This is just my thoughts.. Forgive if anything wrong and appreciate if you can guide how to correct.. Thanks.

  • the problem of your interpretation is : there are matrikas mentioned by sankaracharyya whom He mentioned inferior to Saguna Brahma.So all were not included in devi.similarly Vinayaka was considered inferior but Ganesha was treated as one of Panchadevatas.
    – user17294
    Commented Feb 1, 2019 at 17:32
  • so i think His understanding was different from what u mean
    – user17294
    Commented Feb 1, 2019 at 17:33

In Advaita, as taught by Shankaracharya and handed down in the tradition, there is no strict prescription of such and such entity alone should be the saguṇa Brahman. The purpose of saguṇa Brahman is purely to enable the aspirant of the Vedāntic realization of the Nirguṇa Brahman to practice the sādhana of preparing the mind to receive that liberating knowledge. Thus, the concept of saguṇa Brahman is that which is not a natural ontological reality in Vedanta but a devised method which is used for the purpose it is intended and left behind subsequently. This ‘leaving behind’ is not any deliberate act on the part of the aspirant but a natural culmination of the attainment of the realization of the Nirguṇa Brahman as the only secondless Truth.

In the Panchadaśi of Swami Vidyāraṇya, we have, in the 9th chapter this set of verses:

पुनःपुनर्विचारोऽपि त्रिविधप्रतिबन्धतः ।

न वेत्ति तत्त्वमित्येतद्वार्तिके सम्यगीरितम् ॥ ३८॥

In spite of repeated enquiry a man does not realize the truth because of three kinds of impediments. This has been clearly pointed out in his Vārtika by Āchārya Sureśvara.

कुतस्तज्ज्ञानमिति चेत्तद्धि बन्धपरिक्षयात् ।

असावपि च भूतो वा भावी वा वर्तते तथा ॥ ३९॥

If you ask why the realization (which did not arise before) comes now, we shall reply that knowledge comes only with the total removal of impediments which may be past, present or future.

अधीतवेदवेदार्थोऽप्यत एव न मुच्यते ।

हिरण्यनिधिदृष्टान्तादिदमेव हि दर्शितम् ॥ ४०॥

Therefore even by studying the Veda and its meaning a man is not released. This has been shown in the example of hidden gold.

अतीतेनापि महिषीस्नेहेन प्रतिबन्धतः ।

भिक्षुस्तत्त्वं न वेदेति गाथा लोके प्रगीयते ॥ ४१॥

There is the popular song saying that a monk could not realize the truth, the impediment being his past attachment to a she-buffalo.

अनुसृत्य गुरुः स्नेहं महिष्यां तत्त्वमुक्तवान् ।

ततो यथावद्वेदैष प्रतिबन्धस्य सङ्क्षयात् ॥ ४२॥

His teacher instructed him of Brahman knowing his attachment to it (by telling him that buffalo is the upādhi of Brahman). When the impediment was removed, the monk realized the truth properly.

The commentator, Sri Rāmakṛṣṇa clarifies on the ‘popular saying’: A sannyāsin, in his householder life, had developed a deep attachment to a buffalo. Even after coming to be instructed of the Vedānta, he remained inattentive to the lessons. His preceptor noticed this and questioned him as to what was distracting his attention. On hearing about the disciple-monk’s buffalo-affinity, the Āchārya instructed him the highest Brahman with the buffalo-upādhi. In due course the monk became free of the past impediment, the buffalo-attachment, and realized Brahman as taught by the Āchārya and became enlightened.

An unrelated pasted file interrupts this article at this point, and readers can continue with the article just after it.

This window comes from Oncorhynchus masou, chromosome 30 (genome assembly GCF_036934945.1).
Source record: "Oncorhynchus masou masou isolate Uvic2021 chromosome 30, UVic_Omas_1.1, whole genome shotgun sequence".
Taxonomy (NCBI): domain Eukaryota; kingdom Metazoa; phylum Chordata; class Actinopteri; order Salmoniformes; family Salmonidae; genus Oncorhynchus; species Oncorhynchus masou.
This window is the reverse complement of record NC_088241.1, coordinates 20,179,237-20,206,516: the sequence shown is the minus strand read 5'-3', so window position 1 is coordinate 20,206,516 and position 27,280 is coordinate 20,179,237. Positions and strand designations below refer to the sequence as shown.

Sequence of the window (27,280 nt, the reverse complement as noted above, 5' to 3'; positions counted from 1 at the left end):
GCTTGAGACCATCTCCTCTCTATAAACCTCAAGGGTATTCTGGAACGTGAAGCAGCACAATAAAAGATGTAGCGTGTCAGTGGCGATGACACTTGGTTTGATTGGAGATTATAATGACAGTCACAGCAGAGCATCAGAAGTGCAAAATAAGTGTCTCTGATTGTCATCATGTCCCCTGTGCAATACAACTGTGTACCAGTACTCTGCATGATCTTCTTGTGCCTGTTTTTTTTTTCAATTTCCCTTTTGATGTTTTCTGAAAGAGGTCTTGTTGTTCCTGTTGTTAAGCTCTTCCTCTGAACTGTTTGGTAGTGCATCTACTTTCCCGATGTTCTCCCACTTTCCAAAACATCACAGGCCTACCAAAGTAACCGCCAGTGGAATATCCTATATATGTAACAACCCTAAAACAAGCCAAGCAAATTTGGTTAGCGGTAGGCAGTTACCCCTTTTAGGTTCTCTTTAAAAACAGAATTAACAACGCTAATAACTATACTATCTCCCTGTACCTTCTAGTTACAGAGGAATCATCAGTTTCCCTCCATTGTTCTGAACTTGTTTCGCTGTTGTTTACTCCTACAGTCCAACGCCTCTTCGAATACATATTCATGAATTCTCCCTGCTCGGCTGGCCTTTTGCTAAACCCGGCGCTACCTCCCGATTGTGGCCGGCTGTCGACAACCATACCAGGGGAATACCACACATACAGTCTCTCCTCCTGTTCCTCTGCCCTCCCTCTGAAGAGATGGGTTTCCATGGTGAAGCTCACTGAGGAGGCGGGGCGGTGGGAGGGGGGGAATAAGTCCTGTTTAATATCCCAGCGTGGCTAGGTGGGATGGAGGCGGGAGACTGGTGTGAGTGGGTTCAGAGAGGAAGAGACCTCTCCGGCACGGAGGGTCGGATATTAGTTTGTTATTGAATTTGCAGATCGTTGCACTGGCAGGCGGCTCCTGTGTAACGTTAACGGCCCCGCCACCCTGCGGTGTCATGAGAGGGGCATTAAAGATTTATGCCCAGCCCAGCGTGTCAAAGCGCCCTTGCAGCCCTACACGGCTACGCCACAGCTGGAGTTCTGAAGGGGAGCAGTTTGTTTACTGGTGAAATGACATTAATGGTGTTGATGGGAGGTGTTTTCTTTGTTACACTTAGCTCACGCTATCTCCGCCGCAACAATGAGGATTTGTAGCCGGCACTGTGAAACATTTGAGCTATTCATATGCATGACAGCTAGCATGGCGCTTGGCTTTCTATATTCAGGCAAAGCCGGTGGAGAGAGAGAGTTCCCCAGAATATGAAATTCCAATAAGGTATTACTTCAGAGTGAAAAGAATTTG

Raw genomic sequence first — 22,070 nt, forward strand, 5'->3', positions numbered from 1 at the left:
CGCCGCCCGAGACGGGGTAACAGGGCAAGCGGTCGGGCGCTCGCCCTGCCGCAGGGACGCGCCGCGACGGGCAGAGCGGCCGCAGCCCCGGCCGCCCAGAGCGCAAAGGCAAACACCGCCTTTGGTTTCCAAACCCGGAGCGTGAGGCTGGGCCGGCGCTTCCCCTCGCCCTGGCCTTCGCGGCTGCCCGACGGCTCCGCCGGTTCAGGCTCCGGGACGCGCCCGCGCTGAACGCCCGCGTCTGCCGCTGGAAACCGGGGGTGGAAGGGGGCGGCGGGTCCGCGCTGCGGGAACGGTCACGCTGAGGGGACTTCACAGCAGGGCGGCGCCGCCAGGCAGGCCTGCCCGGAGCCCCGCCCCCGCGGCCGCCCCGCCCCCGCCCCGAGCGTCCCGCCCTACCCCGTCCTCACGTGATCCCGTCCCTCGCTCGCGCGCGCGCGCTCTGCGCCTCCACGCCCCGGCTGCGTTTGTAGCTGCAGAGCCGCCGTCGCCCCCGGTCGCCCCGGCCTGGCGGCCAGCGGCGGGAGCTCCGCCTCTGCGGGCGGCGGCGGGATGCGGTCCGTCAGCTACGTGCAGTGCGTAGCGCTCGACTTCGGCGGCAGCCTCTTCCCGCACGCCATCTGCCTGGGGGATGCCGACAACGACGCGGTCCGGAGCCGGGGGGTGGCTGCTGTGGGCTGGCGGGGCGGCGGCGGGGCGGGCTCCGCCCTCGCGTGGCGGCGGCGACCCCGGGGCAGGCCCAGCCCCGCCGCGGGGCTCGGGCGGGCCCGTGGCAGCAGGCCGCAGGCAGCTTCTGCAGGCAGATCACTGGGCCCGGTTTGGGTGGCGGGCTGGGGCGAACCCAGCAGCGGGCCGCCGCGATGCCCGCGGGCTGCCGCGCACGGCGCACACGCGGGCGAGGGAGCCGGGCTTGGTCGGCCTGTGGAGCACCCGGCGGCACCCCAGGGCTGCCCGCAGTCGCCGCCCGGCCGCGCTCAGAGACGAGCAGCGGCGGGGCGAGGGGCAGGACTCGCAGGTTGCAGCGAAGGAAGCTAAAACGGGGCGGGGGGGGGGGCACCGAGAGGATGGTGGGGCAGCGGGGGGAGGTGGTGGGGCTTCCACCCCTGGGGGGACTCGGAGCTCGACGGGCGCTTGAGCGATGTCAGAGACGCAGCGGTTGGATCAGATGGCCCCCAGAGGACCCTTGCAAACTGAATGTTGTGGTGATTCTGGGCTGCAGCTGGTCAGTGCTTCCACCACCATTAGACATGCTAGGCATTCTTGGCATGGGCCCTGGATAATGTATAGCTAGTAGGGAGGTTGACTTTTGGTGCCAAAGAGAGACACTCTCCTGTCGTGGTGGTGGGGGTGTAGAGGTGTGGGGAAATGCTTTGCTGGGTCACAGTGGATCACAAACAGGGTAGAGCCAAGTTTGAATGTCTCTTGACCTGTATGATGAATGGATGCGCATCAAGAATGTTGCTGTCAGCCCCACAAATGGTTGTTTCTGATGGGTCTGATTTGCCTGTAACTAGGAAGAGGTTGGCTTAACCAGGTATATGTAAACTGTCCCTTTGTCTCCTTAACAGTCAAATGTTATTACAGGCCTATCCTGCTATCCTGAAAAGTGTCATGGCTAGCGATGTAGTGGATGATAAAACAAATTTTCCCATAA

Shankara has said in the Brahmasūtra bhāṣya:

स्यात्परमेश्वरस्यापि इच्छावशात् मायामयं रूपं साधकानुग्रहार्थम् । (1.1.vii.20)

(Īśhwara, out of compassion, takes on, by His Maya, a form to grace the spiritual aspirant.)

We can see from the above quotes that the buffalo-form was taken upon by Īśwara to bless that particular aspirant.

Also in the Kenopanishad Chapter 1 verse 5 (Pada Bhashya) Shankara comments as follows “तत्तस्मादन्य उपास्यो विष्णुरीश्वर इन्द्रः प्राणो वा ब्रह्म भवितुमर्हति”

Meaning: Hence the other is worshiped like Vishnu, Ishwara, Indra, or Prana can be called Brahman.

Here Ishwara means Shiva, so it is obvious that Adi Shankara places Vishnu, Shiva and even Indra at the same level at the level of Apara or Sagunabrahman.

One can add to this, the famous verse of Sureśwara in the Vārtika:

यया यया भवेत् पुंसां व्युत्पत्तिः प्रत्यगात्मनि । सा सैव प्रक्रियेह स्यात् साध्वी सा चानवस्थिता ॥

Since the aspirants’ make-up can be varied, whichever method that suits one is good enough. Ultimately, one has to come to the Goal. Such means are infinite. The means do not matter at that stage.

Hence, As per Advaita there is no compulsion that Saguna brahman is restricted to only 5.


Everything is manifestation of Nirguna Brahman. Different manifestations have different energy.

Universe and gods and goddesses are manifestations of Brahman

There are two states of this Brahman; one with, and one without shape; one perishable, and one imperishable; which are inherent in all beings. The imperishable is the supreme being; the perishable is all the world. The blaze of fire burning on one spot diffuses light and heat around; so the world is nothing more than the manifested energy of the supreme Brahman: and inasmuch, Maitreya, as the light and heat are stronger or feebler as we are near to the fire, or far off from it, so the energy of the supreme is more or less intense in the beings that are less or more remote from him. Brahma, Vishńu, and Śiva are the most powerful energies of god; next to them are the inferior deities, then the attendant spirits, then men, then animals, birds, insects, vegetables; each becoming more and more feeble as they are farther from their primitive source. In this way, illustrious Brahman, this whole world, although in essence imperishable and eternal, appears and disappears, as if it was subject to birth and death.

The supreme condition of Brahman, which is meditated by the Yogis in the commencement of their abstraction, as invested with form, is Vishńu, composed of all the divine energies, and the essence of Brahma, with whom the mystic union that is sought, and which is accompanied by suitable elements, is effected 7 by the devotee whose whole mind is addressed to that object. This Hari, who is the most immediate of all the energies of Brahma, is his embodied shape, composed entirely of his essence; and in him therefore is the whole world interwoven; and from him, and in him, is the universe; and he, the supreme lord of all, comprising all that is perishable and imperishable, bears upon him all material and spiritual existence, identified in nature with his ornaments and weapons.

Vishnu Purana I.22.55-65